[26] Ibid.
[27] Ibid.
[28] Jill Robinson, “Too Many Tryers to Sustain the Arts.”
[29] Ibid.
[30] Alan Brown (Project Director), “Classical Music Consumer Segmentation Study.”
[31] Ibid.
[32] Ibid 2.

The Musician’s Breakup (A Short Film)

In honor of the unmistakable bond between musician and instrument, please enjoy this slightly awkward, yet entertaining short film featuring the breakup of cellist Nicholas Canellakis and his old lady – his cello.  Thank you, , for bringing this to my attention!

The Millennials’ Orchestra: Let the Journey Begin!

“The Millennials’ Orchestra” series of blog posts are not meant to be opinion pieces, but rather founded in research, which I gathered and reported as part of my graduate Capstone project from 2012-2013. This is a personal blog and does not represent the views or opinions of my employer.


The Millennials’ Orchestra: Let the Journey Begin!

Millennial Generation Audiences
Since the summer of 2012, I have been working on my Master’s Capstone Portfolio in arts management at American University in Washington, D.C.  During this time I focused my attention on Millennial generation audiences and donors and improving their engagement with U.S. symphony orchestras.  Now that I have graduated, and therefore successfully completed my research project, I am excited to share it with you and hope you will enjoy reading about my thoughts and findings.  As always, I encourage you to comment and share with whomever you think will enjoy my blog.  Thanks for following along — I hope you’ll stay tuned for the duration and take interest in Millennial engagement in the arts!!  Let the journey begin…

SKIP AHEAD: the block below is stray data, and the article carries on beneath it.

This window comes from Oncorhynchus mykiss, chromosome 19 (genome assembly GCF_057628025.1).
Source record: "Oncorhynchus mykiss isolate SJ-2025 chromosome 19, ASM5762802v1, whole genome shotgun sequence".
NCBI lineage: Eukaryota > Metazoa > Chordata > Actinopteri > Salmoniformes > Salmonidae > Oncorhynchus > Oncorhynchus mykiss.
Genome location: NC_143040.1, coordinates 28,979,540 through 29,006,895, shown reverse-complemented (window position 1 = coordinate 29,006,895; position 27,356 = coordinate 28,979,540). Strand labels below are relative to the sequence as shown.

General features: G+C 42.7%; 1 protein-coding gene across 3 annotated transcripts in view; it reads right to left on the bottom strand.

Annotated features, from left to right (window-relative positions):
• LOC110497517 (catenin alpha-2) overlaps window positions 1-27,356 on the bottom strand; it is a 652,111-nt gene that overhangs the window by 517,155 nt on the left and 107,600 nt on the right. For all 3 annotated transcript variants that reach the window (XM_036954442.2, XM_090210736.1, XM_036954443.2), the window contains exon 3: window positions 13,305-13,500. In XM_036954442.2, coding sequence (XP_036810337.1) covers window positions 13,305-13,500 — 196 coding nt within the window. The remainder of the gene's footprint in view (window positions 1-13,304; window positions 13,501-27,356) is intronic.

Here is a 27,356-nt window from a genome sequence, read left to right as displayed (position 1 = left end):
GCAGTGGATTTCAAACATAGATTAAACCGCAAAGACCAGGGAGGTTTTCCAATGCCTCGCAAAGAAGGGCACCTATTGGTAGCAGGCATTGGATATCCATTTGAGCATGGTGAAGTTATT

Source: vxla on flickr

*     *     *

The Millennials’ Orchestra:
 Marketing and Development Strategies for Engaging Millennial Generation Audiences and Donors in the U.S. Classical Symphony Orchestra Concert Experience

The purpose of my master’s portfolio is to describe effective marketing and fundraising strategies for engaging Millennial generation audiences and donors with symphony orchestras and classical music performance.  My work as the Strathmore Development Intern for the Baltimore Symphony Orchestra, under the supervision of Stephanie Johnson, Donor Relations Manager, and Deborah Broder, VP of Development, is contained in the portfolio section of my capstone. Work samples demonstrate elements of orchestra management and development, as well as the Next Generation BSO initiative – a development campaign inviting donors to consider underwriting tickets for young professionals to engage in Baltimore Symphony Orchestra performances.

Importance